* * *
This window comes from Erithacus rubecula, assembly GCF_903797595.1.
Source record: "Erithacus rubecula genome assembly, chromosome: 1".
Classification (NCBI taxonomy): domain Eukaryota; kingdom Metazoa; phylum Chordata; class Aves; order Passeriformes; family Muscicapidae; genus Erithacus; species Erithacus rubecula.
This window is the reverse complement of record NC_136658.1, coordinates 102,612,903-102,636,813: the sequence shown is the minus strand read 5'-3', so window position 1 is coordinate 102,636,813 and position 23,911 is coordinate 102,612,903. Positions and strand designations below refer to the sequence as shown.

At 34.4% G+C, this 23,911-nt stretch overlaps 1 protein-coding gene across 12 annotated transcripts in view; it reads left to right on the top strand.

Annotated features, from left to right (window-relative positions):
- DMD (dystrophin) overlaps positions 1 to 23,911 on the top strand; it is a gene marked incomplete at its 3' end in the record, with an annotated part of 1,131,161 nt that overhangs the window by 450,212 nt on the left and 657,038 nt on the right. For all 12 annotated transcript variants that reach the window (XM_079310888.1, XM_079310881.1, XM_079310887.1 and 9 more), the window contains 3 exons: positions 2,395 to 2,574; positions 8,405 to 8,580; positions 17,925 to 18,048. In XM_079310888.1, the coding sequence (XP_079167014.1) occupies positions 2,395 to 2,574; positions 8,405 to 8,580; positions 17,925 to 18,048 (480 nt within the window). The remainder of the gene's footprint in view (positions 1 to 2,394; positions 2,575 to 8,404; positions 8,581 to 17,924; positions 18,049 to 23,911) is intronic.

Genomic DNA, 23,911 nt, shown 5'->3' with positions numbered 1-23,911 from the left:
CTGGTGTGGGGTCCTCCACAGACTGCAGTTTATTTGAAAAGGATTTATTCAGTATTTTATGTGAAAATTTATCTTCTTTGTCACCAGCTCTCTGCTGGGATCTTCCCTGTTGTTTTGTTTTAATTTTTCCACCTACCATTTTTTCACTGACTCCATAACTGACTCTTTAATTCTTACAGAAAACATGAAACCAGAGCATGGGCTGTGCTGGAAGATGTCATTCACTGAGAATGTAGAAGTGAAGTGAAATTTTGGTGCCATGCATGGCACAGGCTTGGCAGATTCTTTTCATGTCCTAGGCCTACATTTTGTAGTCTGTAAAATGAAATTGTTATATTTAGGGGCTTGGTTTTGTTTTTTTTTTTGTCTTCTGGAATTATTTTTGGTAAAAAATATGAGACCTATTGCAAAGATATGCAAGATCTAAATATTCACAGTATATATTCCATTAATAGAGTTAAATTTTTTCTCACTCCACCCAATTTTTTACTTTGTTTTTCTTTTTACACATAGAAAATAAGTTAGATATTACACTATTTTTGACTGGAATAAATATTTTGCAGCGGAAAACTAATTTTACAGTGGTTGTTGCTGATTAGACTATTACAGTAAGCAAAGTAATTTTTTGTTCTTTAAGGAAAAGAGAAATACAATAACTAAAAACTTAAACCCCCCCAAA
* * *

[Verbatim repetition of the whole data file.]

This window comes from Erithacus rubecula, assembly GCF_903797595.1.
Source record: "Erithacus rubecula genome assembly, chromosome: 1".
Classification (NCBI taxonomy): domain Eukaryota; kingdom Metazoa; phylum Chordata; class Aves; order Passeriformes; family Muscicapidae; genus Erithacus; species Erithacus rubecula.
This window is the reverse complement of record NC_136658.1, coordinates 102,612,903-102,636,813: the sequence shown is the minus strand read 5'-3', so window position 1 is coordinate 102,636,813 and position 23,911 is coordinate 102,612,903. Positions and strand designations below refer to the sequence as shown.

At 34.4% G+C, this 23,911-nt stretch overlaps 1 protein-coding gene across 12 annotated transcripts in view; it reads left to right on the top strand.

Annotated features, from left to right (window-relative positions):
- DMD (dystrophin) overlaps positions 1 to 23,911 on the top strand; it is a gene marked incomplete at its 3' end in the record, with an annotated part of 1,131,161 nt that overhangs the window by 450,212 nt on the left and 657,038 nt on the right. For all 12 annotated transcript variants that reach the window (XM_079310888.1, XM_079310881.1, XM_079310887.1 and 9 more), the window contains 3 exons: positions 2,395 to 2,574; positions 8,405 to 8,580; positions 17,925 to 18,048. In XM_079310888.1, the coding sequence (XP_079167014.1) occupies positions 2,395 to 2,574; positions 8,405 to 8,580; positions 17,925 to 18,048 (480 nt within the window). The remainder of the gene's footprint in view (positions 1 to 2,394; positions 2,575 to 8,404; positions 8,581 to 17,924; positions 18,049 to 23,911) is intronic.

Genomic DNA, 23,911 nt, shown 5'->3' with positions numbered 1-23,911 from the left:
CTGGTGTGGGGTCCTCCACAGACTGCAGTTTATTTGAAAAGGATTTATTCAGTATTTTATGTGAAAATTTATCTTCTTTGTCACCAGCTCTCTGCTGGGATCTTCCCTGTTGTTTTGTTTTAATTTTTCCACCTACCATTTTTTCACTGACTCCATAACTGACTCTTTAATTCTTACAGAAAACATGAAACCAGAGCATGGGCTGTGCTGGAAGATGTCATTCACTGAGAATGTAGAAGTGAAGTGAAATTTTGGTGCCATGCATGGCACAGGCTTGGCAGATTCTTTTCATGTCCTAGGCCTACATTTTGTAGTCTGTAAAATGAAATTGTTATATTTAGGGGCTTGGTTTTGTTTTTTTTTTTGTCTTCTGGAATTATTTTTGGTAAAAAATATGAGACCTATTGCAAAGATATGCAAGATCTAAATATTCACAGTATATATTCCATTAATAGAGTTAAATTTTTTCTCACTCCACCCAATTTTTTACTTTGTTTTTCTTTTTACACATAGAAAATAAGTTAGATATTACACTATTTTTGACTGGAATAAATATTTTGCAGCGGAAAACTAATTTTACAGTGGTTGTTGCTGATTAGACTATTACAGTAAGCAAAGTAATTTTTTGTTCTTTAAGGAAAAGAGAAATACAATAACTAAAAACTTAAACCCCCCCAAA